As I have written before, I believe in memorization. It is an important skill, and while learning it, students learn a lot about themselves as learners. The first part of the process of teaching memorization is to introduce a variety of strategies for learning the required facts. I love teaching them to create songs, do a dance, write it in the air, whatever works for them. This year, when we got to the point where I focus on this, I had a completely different experience than I have had in the past. In other years, I had them read and annotate a text. We discussed it; they took notes. I taught them some strategies for learning the information and gave a quiz. It was pretty straight-forward “school,” usually a moment of simple success for the girls. There was no need to make judgments or defend their ideas. They simply memorized and showed control over the information, an important History skill.
Now, enter the world of No Grades. The beginning was similar to past year’s, but then it all began to shift. It was the first “quiz” of the year, where there were true Right and Wrong answers. They were clearly agitated by the very fact of the quiz. “This class doesn’t get grades. How can you give us a quiz?” I explained to them that the quiz was a first step in working with the information, but that until they had learned it and memorized it, they couldn’t move onto the next step. The quiz was simply to show them if they, in fact, knew the facts.
I set the quiz up online and allowed each student to take it 4 times if necessary to get it all correct. They took it and the first time, many of them got fewer than 50% correct. The online quiz told them that and suddenly they were furious, at me.
“We aren’t supposed to be graded! It’s not fair!”
When I probed a bit, I discovered that because they weren’t getting a grade, they felt comfortable reading over their notes a couple of times as a way to study. Without the pressure of a grade, they didn’t feel the need to verify that they actually had learned it well enough to demonstrate control over the facts. It wasn’t really that they were being lazy; they just had a situation that wasn’t following the rules as they knew them. As the only ungraded class that they have, it is natural that if they have to make a choice between the graded quiz in one class and the ungraded work in mine, they would choose to put their attention towards the graded one. That is how they have been taught.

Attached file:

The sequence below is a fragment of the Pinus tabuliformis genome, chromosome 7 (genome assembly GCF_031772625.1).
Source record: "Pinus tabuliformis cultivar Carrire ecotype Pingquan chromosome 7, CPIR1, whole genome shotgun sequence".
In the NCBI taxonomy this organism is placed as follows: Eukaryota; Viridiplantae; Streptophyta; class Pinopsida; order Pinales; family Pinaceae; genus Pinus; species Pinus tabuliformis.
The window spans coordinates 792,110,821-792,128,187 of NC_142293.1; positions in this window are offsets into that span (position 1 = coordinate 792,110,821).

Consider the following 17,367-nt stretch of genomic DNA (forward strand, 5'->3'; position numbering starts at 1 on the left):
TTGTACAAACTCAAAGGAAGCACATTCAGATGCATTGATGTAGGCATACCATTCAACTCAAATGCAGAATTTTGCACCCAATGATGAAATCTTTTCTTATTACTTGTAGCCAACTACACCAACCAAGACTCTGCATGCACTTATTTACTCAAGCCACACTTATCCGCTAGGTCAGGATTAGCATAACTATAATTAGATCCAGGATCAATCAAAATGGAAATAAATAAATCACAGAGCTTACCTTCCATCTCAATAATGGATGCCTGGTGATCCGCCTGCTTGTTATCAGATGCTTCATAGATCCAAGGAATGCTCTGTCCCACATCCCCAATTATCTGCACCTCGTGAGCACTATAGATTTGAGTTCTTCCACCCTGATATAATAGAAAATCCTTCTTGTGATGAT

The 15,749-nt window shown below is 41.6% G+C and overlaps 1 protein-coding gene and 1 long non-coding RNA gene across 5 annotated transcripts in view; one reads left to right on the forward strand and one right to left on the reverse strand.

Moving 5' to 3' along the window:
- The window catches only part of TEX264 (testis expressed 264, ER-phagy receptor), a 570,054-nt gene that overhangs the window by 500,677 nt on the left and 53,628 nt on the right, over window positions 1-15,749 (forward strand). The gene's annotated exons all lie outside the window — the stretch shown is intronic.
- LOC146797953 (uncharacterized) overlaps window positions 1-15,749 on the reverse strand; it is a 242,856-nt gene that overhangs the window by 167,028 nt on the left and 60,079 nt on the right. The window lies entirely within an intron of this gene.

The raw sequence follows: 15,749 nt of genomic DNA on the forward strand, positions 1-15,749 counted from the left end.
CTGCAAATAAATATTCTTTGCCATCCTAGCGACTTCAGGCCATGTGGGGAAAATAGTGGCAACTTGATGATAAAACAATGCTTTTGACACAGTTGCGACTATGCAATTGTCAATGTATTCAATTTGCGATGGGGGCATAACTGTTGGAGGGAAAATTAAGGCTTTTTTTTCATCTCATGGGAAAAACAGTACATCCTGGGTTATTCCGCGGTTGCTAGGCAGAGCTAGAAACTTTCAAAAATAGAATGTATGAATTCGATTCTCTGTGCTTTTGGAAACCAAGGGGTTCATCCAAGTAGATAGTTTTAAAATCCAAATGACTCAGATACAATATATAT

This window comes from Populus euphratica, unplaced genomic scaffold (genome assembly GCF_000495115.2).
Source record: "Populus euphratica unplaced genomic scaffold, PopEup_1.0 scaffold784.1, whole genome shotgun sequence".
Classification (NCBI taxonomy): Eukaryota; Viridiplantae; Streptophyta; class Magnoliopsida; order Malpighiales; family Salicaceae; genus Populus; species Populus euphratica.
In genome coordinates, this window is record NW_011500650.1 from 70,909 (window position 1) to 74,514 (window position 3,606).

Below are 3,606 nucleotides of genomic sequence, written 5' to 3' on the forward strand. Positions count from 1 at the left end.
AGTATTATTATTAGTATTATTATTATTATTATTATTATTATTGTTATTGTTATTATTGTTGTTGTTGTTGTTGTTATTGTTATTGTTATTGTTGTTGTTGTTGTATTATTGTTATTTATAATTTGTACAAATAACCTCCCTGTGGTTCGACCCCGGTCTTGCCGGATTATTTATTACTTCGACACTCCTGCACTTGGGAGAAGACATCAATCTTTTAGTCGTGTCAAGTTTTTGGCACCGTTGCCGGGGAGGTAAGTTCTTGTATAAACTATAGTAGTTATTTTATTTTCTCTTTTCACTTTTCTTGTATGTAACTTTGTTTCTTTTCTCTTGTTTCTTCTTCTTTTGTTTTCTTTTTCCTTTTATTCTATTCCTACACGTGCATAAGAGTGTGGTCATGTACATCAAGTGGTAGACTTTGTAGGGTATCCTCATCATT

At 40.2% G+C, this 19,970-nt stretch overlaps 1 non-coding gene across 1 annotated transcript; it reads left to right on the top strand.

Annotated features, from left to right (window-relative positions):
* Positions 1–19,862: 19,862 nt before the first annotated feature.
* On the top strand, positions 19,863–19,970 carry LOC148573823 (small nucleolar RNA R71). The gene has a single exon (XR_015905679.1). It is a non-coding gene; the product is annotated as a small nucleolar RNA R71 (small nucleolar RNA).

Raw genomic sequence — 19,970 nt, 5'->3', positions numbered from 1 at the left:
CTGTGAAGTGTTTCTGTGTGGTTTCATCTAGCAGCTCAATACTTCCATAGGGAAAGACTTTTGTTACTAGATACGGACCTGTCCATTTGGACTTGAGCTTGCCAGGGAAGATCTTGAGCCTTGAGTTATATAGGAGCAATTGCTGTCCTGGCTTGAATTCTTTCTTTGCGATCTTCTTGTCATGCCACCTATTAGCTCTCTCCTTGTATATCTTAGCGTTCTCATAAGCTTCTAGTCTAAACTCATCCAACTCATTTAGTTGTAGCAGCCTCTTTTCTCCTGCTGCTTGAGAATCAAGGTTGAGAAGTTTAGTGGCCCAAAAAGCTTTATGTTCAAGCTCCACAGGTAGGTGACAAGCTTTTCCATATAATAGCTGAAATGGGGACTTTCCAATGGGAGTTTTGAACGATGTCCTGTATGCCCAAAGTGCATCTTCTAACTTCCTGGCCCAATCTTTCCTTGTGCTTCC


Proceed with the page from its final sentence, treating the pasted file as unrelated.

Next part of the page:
Their work for me felt comfortable and safe, and therefore studying by reading their notes over a few times seems like enough. No pressure, no panic to succeed.
Suddenly they were faced with a percentage that they could easily translate into a grade, and they were angry and felt betrayed, in some way.
“I thought you said we weren’t getting a grade.”
It took some hard conversations to work through to a place where together we began to create an understanding that there can be safety while there is learning, that the work of learning, ongoing and daily, still needs to happen. Some of the work will be fun and feel easy, and some of the work will be challenging and call for real effort. Unfortunately, memorization and having control over a body of information is the latter.
I gave them a week to take the quiz again; most of them had it memorized and completed within another day.